Director says Dutch theatergoers not offended by “Zero”

March 13, 2021 - 18:59

TEHRAN – Iranian director Arvand Dashtaray, whose latest production “Zero” was live streamed for Dutch theatergoers last week, said that they have not deemed the play on migration issues offensive to their culture.

The play written by Shahab Mehraban was staged at the Koninklijke Schouwburg, a theater in the city center of The Hague, on March 5.

Speaking to the Persian service of ISNA on Saturday, Dashtaray said that the play is a monologue trilogy that criticizes the double standard of the world, and Europe in particular, toward emigrants.    

“In the first episode, the play revolves around a Turkish actor who lives in the Netherlands, the second episode is about a Dutch actor in Iran, and the third part centers on a Dutchman who has chosen to live in Iran,” he stated.     

He noted that the trilogy also embodies a thin layer of Sophocles’ features, Oedipus and Antigone, and Euripides’ Medea.

“This play is a protest against the double standard toward emigrants, and I thought that it might be deemed offensive by Dutch theatergoers, but this was not the case, and the play was really helpful,” Dashtaray said.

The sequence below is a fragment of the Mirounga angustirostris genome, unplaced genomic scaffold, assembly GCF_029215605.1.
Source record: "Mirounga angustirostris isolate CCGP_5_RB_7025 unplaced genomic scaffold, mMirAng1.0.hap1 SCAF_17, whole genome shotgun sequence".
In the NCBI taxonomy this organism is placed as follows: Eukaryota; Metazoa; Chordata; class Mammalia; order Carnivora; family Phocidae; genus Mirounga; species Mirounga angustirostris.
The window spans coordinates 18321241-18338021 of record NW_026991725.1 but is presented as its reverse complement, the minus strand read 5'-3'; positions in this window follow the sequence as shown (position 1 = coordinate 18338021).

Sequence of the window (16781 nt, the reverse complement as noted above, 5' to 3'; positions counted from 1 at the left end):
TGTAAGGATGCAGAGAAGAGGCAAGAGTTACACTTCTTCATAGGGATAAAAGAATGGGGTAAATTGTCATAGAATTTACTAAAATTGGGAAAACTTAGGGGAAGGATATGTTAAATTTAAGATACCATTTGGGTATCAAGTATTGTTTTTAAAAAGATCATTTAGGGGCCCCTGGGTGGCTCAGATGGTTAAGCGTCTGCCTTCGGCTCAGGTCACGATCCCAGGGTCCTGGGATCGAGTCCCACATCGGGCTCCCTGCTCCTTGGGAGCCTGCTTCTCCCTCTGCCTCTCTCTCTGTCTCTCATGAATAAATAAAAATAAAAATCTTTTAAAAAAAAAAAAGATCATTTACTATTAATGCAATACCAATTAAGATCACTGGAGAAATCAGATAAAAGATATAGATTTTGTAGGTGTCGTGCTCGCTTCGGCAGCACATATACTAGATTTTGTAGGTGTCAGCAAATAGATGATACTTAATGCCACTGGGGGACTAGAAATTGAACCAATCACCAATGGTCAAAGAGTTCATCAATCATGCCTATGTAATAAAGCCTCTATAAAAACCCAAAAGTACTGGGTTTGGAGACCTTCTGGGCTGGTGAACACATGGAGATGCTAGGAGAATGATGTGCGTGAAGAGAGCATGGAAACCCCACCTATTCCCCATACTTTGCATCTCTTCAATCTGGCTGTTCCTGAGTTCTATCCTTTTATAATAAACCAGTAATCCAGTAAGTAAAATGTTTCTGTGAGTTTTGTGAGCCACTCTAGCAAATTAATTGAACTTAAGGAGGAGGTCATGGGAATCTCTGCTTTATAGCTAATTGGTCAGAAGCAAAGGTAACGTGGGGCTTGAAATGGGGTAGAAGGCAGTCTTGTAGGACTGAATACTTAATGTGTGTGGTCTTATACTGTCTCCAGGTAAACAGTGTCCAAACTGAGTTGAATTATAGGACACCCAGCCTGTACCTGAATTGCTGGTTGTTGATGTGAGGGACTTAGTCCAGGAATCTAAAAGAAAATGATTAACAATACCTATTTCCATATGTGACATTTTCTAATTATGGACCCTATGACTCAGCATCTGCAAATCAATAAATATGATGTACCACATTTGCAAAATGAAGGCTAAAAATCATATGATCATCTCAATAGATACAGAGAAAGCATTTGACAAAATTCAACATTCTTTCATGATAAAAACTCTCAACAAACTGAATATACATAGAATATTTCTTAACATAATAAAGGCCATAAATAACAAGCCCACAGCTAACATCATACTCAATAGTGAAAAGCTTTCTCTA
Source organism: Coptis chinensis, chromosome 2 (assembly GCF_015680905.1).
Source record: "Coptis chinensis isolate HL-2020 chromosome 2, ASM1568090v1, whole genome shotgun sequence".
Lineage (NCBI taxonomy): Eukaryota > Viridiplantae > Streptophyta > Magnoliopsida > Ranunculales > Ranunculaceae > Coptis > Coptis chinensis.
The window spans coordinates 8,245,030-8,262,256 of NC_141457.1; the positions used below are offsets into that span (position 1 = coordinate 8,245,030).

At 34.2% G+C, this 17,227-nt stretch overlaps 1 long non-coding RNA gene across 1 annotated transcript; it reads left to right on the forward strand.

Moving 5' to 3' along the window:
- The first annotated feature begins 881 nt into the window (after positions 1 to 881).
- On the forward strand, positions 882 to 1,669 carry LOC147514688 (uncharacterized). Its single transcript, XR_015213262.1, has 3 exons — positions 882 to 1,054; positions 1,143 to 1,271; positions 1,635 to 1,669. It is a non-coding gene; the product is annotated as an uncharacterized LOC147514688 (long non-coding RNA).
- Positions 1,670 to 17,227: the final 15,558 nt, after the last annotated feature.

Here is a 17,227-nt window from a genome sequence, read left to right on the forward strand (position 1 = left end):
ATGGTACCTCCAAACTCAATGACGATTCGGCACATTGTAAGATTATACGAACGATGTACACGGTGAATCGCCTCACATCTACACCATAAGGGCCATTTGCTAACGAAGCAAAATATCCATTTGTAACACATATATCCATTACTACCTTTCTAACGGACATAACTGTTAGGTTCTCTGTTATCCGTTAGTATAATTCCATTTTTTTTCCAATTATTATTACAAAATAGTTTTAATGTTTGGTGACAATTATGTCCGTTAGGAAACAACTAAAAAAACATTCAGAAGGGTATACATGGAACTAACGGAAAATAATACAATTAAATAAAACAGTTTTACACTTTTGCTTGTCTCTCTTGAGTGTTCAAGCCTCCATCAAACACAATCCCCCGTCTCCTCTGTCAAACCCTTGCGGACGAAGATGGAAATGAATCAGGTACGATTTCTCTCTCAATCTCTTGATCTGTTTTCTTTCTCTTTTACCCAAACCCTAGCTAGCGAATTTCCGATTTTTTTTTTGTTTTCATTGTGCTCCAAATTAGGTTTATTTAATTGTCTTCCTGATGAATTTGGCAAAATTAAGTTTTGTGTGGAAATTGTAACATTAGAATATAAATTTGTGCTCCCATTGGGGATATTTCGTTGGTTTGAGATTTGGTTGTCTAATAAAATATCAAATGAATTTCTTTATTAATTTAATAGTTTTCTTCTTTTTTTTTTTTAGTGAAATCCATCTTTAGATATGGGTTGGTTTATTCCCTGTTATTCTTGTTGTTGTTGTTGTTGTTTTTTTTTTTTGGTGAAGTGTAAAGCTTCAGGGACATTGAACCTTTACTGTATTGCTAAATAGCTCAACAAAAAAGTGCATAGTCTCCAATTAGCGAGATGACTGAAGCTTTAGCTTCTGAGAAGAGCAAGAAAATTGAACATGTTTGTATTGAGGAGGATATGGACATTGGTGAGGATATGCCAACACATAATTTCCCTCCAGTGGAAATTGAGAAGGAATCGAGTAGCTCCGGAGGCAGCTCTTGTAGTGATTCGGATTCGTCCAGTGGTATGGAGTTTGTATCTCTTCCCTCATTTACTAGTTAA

The play is a co-production between the Virgule Film & Performing Arts Company in Tehran and STET, the English Theatre in The Hague.

Robin Steegman is the actor of the monologue, which is about how human identity has been reduced to numbers, the companies have written in a statement for the play.

“We are valued by the number of followers or the number of re-tweets we get. What happens if these numbers no longer count? What if we find ourselves without a number?

“The performance aims to highlight how boxed in we have all become by numbers, rules and regulations we have created ourselves. Who dares to question the validity of these? Who dares to defy their inner police voice and self-censorship? Who dares to find their inner Antigone and dives in to rewrite the game?”

Photo: Iranian directed Arvand Dashtaray in an undated photo.

MMS/YAW

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